The Columbia Montrail FluidFlex F.K.T. II was the surprise shoe for this season. Surprisingly comfortable, light and cushioned, this shoe was one of the few you could train in everyday. But watch out as the midsole durability seems to be lacking.
The Montrail FluidFlex II is a lightweight trainer designed to be enough for a wide variety of off-road terrain. The update features improvements to the upper for a more stable fit.
As the name suggests the Columbia Montrail FluidFlex F.K.T. II is a smooth, flexible and comfortable shoe. There are a few minor refinements that could make this shoe incredible, but as it is, it is still a very good shoe. The upper fits comfortably, but what really stands out is the midsole. For such a lightweight shoe, it is very well cushioned, responsive and flexible. Unfortunately, it seems, that this comfort comes with a price and that is a lack of durability. After an average testing of about 50 miles there was noticeable compression of the midsole. The upper and the tread seemed to hold up really well.
The FluidFlex performs really well on dry, hard packed mild to moderately technical trails. The tread pattern is unique and grips well but is not designed for steep technical trails. It works great as a door to trail shoe as it is equally smooth on the roads. With the large amount of exposed foam on the bottom, the FluidFlex does hold on to mud and small pebbles. While this generally does not affect the performance of the shoe, at times, mud can become stuck to the bottom of the shoe. You can also hear the pebbles stuck in the bottom clicking on asphalt, but this did not detract from the comfort or from any other score.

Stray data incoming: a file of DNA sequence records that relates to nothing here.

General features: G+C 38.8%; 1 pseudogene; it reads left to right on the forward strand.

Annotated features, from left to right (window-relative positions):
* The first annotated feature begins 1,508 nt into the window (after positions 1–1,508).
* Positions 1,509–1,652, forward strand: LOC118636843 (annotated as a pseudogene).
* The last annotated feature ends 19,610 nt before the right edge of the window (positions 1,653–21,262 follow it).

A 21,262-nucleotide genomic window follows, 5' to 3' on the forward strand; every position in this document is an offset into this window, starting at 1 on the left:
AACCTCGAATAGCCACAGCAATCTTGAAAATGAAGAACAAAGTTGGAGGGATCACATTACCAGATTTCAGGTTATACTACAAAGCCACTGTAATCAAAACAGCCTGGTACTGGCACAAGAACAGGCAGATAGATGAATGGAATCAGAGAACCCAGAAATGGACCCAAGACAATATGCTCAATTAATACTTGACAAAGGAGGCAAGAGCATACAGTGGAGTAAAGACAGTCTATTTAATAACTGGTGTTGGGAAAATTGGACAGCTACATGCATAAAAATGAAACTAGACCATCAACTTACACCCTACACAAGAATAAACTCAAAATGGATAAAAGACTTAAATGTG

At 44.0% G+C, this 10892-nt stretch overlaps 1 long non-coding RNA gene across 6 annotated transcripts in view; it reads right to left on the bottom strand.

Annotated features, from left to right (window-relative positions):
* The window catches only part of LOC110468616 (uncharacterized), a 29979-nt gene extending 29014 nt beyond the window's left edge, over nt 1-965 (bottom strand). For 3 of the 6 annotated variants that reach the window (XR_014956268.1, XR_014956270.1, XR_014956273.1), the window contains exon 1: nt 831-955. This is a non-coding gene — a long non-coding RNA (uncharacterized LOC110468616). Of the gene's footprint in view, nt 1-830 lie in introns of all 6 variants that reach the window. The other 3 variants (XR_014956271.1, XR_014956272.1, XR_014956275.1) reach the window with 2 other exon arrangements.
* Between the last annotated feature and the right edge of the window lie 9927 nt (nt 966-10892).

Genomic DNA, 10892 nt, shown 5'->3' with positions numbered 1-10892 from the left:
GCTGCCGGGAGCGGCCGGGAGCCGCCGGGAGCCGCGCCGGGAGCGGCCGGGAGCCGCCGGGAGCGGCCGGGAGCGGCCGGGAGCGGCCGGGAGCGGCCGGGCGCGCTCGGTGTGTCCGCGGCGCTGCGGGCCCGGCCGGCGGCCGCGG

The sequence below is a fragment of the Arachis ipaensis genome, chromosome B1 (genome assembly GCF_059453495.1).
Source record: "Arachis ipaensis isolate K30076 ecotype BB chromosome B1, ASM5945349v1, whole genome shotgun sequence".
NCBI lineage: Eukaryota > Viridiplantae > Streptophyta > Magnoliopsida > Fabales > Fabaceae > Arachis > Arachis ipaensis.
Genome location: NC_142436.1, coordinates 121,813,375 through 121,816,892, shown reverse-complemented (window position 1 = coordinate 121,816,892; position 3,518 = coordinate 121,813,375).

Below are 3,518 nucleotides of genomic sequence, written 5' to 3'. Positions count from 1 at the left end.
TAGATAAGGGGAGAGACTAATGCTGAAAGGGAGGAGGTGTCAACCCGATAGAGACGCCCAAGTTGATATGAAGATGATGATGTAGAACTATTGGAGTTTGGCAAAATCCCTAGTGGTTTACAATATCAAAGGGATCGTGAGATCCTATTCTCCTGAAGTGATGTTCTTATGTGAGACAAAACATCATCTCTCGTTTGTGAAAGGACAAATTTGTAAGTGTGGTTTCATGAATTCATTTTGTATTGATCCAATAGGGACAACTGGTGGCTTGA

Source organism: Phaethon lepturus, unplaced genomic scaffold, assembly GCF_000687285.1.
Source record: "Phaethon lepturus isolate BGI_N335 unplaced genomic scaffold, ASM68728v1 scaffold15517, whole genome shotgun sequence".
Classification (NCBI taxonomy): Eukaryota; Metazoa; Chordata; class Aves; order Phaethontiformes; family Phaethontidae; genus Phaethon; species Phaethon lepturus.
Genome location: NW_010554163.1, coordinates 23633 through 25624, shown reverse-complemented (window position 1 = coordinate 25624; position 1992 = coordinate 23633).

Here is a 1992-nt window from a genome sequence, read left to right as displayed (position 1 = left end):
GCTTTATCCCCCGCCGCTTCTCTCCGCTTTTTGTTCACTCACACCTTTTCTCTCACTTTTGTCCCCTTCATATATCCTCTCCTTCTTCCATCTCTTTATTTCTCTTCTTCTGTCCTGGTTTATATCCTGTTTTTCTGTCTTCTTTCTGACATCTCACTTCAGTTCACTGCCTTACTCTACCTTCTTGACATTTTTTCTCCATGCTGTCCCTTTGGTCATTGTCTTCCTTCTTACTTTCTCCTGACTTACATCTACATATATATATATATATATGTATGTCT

Unlike most shoes in this test, the FluidFlex is more designed for comfort over speed. They are not mutually exclusive but here it seems that Columbia Montrail chose comfort over speed. That being said since this shoe is fairly lightweight, and a lower drop, it is capable of going fast. The most significant limiter on its speed is the lack of reliable grip.
The Columbia Montrail FluidFlex F.K.T. II was designed to to be a comfortable, lightweight shoe. And overall they have succeeded in this. It has a light, breathable upper that is flexible, and fairly secure. The tongue is nicely padded and a nice soft material, but did cause some discomfort based on its length and where it hit against your ankle. Underfoot, the FluidFlex midsole is soft and flexible, yet responsive. The FluidFlex F.K.T. II is enough shoe for long hours out on the trail but also fast enough for shorter distances. Some testers did note that they were already starting to feel the shoe “flatten” as there was already noticeable compression of the midsole. The midsole material is used across several different shoes and has stayed relatively unchanged for a number of years
Security of Fit
Security of Fit is really where this shoe shined. With its very breathable, lightweight upper, it has well placed overlays that hold the midfoot very securely. The heel collar is well padded and securely holds your heel in place. Even on steep descents, the secure fit inspires confidence. The FluidFlex F.K.T. II also runs true to size. Since it is a fairly snug fit, if you have wider feet or prefer a wider toe box, this shoe may not fit you well.